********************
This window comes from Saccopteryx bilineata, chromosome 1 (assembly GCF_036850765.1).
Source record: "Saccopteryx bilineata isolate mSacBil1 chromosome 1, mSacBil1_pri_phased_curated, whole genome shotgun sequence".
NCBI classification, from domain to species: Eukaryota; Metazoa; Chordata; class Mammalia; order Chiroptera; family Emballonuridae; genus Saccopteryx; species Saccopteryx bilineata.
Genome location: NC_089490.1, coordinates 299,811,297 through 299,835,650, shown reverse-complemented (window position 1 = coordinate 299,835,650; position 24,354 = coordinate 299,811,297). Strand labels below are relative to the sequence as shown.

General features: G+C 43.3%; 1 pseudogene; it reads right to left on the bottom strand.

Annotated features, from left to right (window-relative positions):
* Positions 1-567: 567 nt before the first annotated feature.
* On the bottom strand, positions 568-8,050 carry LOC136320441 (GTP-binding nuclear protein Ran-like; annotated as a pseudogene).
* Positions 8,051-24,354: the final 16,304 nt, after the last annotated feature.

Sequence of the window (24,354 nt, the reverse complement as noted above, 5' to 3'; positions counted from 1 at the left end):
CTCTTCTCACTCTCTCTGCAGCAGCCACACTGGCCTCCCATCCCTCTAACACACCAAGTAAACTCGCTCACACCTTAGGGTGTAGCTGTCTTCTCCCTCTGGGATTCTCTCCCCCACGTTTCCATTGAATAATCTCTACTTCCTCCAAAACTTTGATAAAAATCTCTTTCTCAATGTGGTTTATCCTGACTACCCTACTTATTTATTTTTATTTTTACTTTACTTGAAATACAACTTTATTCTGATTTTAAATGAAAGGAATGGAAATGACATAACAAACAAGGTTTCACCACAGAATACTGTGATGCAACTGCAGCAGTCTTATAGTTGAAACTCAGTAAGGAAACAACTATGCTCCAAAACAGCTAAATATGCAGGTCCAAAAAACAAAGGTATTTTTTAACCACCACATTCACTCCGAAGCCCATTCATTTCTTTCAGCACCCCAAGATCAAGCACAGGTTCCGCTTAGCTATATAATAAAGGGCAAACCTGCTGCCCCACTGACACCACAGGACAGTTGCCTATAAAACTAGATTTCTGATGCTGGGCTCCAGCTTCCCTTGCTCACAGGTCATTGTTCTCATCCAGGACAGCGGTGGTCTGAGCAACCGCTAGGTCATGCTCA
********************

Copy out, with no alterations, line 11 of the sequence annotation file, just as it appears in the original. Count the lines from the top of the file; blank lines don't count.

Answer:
CTCTTCTCACTCTCTCTGCAGCAGCCACACTGGCCTCCCATCCCTCTAACACACCAAGTAAACTCGCTCACACCTTAGGGTGTAGCTGTCTTCTCCCTCTGGGATTCTCTCCCCCACGTTTCCATTGAATAATCTCTACTTCCTCCAAAACTTTGATAAAAATCTCTTTCTCAATGTGGTTTATCCTGACTACCCTACTTATTTATTTTTATTTTTACTTTACTTGAAATACAACTTTATTCTGATTTTAAATGAAAGGAATGGAAATGACATAACAAACAAGGTTTCACCACAGAATACTGTGATGCAACTGCAGCAGTCTTATAGTTGAAACTCAGTAAGGAAACAACTATGCTCCAAAACAGCTAAATATGCAGGTCCAAAAAACAAAGGTATTTTTTAACCACCACATTCACTCCGAAGCCCATTCATTTCTTTCAGCACCCCAAGATCAAGCACAGGTTCCGCTTAGCTATATAATAAAGGGCAAACCTGCTGCCCCACTGACACCACAGGACAGTTGCCTATAAAACTAGATTTCTGATGCTGGGCTCCAGCTTCCCTTGCTCACAGGTCATTGTTCTCATCCAGGACAGCGGTGGTCTGAGCAACCGCTAGGTCATGCTCA